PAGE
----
LINCOLN — Derrick Walker felt his heart drop. The forward found out just before the start of the season he’d have to serve a suspension for NCAA violations he committed at his previous school, Tennessee.
“It hurt,” the 6-foot-8 junior said. “It hurt a lot.”
That suspension was originally half the season. NU got it shortened a bit, but Walker still spent 11 games on Nebraska’s sideline in workout gear, clapping and yelling instead of playing.
Because of the postponement of Tuesday night’s game at Purdue, Walker will have to wait a little longer. It’s already been almost two years since he’s played a game, and his team — 4-7 overall and 0-4 in the Big Ten — needs Walker as much as he needs the game he loves.
The burly Big Ten — which has 12 teams in the top 54 of the NET rankings — has quickly flexed its frontcourt muscles on the Huskers, shooting 61% inside the arc in four games. NU has had to use Lat Mayen — a 6-9 perimeter player — in the paint during Walker’s absence. Mayen leads the team in fouls as a result.
Walker’s return resets Nebraska’s roster to its original preseason state.
“I feel like we’re right there,” Walker said. “Not saying I’m the guy, but hopefully I can be the guy to help us get a little more energy, help us get a little more confidence, maybe help us come together a little bit more.
“We’re right there. We’re a good team. We’re not going to hold our heads. We’re going to keep fighting.”
Had NU played Tuesday, it would have been trying to chop down Purdue’s trees. The Boilermakers’ 6-10 forward Trevion Williams and 7-4 center Zach Edey are challenges in a league where big men enjoy the big stage. Williams, at 265 pounds, is like a tall tight end on a basketball court. Coach Fred Hoiberg said Purdue tossed Williams the ball on the left block 15 times in a second-half loss to Rutgers.
“That’s going to be their game plan, throwing it down there,” Hoiberg said.
Ohio State had the same plan.
“They kicked our ass down there,” Hoiberg said.
NU lost 90-54 to the Buckeyes. Nebraska followed that with an 84-77 loss to Michigan State that was more competitive, but the game still hinged late on a couple of offensive rebounds the Spartans got.
Enter Walker, a Kansas City native who played two seasons for a Tennessee program that won 57 games in his time there. Walker averaged 1.7 rebounds per game for those squads, which were superior to Nebraska’s current team. But he “made a mistake” there and left, transferring to Nebraska.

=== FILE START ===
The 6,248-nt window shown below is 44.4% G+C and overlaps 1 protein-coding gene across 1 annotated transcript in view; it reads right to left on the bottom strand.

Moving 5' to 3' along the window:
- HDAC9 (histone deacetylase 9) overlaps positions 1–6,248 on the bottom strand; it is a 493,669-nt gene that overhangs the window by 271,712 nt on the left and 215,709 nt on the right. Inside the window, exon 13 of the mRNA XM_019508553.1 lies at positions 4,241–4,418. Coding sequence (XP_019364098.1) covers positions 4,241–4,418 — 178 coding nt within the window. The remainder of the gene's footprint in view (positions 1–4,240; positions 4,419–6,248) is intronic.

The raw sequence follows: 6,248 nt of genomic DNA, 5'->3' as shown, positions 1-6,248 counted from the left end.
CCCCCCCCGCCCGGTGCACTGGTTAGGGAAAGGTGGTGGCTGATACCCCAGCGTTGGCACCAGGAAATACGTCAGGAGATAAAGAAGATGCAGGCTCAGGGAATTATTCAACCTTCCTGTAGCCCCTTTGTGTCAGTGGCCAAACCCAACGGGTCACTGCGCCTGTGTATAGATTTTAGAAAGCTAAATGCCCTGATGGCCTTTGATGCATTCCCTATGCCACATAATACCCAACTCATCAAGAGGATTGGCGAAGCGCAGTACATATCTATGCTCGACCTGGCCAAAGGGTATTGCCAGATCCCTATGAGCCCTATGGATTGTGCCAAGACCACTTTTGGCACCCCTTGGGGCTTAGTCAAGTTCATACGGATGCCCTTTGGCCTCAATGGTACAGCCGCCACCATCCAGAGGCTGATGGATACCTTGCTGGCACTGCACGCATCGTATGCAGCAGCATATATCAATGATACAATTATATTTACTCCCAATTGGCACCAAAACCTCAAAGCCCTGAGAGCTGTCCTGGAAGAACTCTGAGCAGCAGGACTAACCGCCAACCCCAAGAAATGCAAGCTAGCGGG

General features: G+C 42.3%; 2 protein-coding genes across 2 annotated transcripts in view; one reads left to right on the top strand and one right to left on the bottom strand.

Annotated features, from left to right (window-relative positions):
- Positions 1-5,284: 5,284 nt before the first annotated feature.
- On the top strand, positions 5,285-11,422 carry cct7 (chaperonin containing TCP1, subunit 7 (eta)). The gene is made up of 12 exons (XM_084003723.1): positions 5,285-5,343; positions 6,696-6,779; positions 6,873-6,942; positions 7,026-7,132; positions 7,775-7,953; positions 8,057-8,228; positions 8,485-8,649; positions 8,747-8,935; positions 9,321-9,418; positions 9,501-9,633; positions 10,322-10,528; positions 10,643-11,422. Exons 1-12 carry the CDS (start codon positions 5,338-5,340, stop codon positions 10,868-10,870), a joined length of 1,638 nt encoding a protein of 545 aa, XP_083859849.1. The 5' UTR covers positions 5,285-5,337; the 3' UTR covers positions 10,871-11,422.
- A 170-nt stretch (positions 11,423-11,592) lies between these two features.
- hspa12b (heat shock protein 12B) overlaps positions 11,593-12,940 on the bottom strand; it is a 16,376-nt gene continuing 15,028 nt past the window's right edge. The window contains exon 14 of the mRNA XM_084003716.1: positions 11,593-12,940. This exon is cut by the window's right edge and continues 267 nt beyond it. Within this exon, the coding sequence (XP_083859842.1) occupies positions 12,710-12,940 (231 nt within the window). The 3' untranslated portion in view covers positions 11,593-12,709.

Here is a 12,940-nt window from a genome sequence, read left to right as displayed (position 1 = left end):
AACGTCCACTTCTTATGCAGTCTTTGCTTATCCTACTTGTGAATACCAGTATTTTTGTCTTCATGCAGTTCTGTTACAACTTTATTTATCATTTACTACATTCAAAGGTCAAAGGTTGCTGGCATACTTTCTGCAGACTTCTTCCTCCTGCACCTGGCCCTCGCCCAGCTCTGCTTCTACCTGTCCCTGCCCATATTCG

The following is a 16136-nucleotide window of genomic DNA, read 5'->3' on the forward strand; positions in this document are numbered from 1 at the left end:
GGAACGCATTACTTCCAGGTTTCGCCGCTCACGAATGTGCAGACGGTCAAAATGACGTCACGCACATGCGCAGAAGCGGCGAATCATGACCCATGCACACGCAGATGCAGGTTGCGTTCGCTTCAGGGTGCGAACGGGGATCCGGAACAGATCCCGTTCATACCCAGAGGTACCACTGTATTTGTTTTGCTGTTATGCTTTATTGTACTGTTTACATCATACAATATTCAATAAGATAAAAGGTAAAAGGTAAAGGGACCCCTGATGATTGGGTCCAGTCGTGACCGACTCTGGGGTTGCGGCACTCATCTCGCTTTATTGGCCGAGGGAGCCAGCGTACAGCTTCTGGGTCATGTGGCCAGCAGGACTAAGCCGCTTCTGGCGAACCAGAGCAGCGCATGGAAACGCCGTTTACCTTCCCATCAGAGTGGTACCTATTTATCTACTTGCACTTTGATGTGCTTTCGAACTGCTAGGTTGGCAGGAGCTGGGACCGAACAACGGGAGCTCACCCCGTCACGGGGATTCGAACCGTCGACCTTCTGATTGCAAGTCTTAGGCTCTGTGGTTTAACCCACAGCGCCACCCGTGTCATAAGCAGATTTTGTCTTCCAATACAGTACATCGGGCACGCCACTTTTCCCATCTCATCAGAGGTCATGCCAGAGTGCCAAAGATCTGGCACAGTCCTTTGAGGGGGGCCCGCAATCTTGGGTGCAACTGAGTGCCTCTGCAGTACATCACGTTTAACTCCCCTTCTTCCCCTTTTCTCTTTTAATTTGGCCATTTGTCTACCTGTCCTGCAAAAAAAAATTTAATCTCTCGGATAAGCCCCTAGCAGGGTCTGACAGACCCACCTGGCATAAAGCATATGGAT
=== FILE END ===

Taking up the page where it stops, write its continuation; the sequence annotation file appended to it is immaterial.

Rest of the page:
He was part of a trio of sit-out players from last season who were supposed to help transform NU this year. Dalano Banton is averaging 12.8 points, 6.9 rebounds and 4.9 assists. Shamiel Stevenson, with his minutes slashed, has six points and four turnovers in league play.
Walker is the most vibrant, natural leader of the three, based on his sideline presence and practice of talking to teammates. Hoiberg has frequently called Walker one of the team’s best vocal leaders.
“My philosophy is, literally, keep it simple,” Walker said. “You see someone wide open, give them the ball. If you have a layup, take the layup. If you have a shot, take the shot. It’s only when you start to overcomplicate things in this game is when you start to look bad and make your team look bad.
“So for me, I just want to go out there and keep it simple, do my job, play my role.”
Just doing that could get a few Huskers — like Mayen — unstuck. Coaches appreciate Mayen’s work ethic and willingness to do whatever is asked. But he’s not a traditional Big Ten post — and wasn’t recruited to be that. Walker, at 232 pounds, is built to tussle with guys like Williams.
How many minutes can he give Nebraska in his first games back?
“I’m going to be tired my first couple games out there,” Walker said. “But however much I can play or whatever I can do in those minutes is all I’m looking for. I’m not asking to come out and play 40 minutes, I’m not asking to play 30. I’m asking to come out and give a boost to my team and hope we get a win.”
Hoiberg prefers to ease expectations. He did the same with 6-10 freshman Eduardo Andre — a more athletic but less polished player than Walker — after Andre’s return from COVID-19 protocols. Andre has played 28 minutes in five games. Walker will likely play more than that, but Hoiberg made no minutes guarantee.
He can see Walker’s impact though.
“Derrick’s a very popular player on this team,” Hoiberg said. “He’s done a phenomenal job in a year and a half, since his sit-out, of continuing to lead through that. Being on the sidelines, sometimes you can see it a little more clearly what’s going on out there on the floor and how you can come out and help fix it and correct some things.”
Even if it’s been nearly two years since he’s played in a college basketball game, Walker appeared in 64 of them for elite NCAA tournament teams. There isn’t another Husker with that perspective.
“I have experience, so when I say something, these guys are able to listen and actually trust and believe in me,” Walker said. “I’m going to play hard. These guys know I’m going to play hard, make the right read. They know I want to get them the ball, they know I want them to score and they know I want us, as a team, to win.”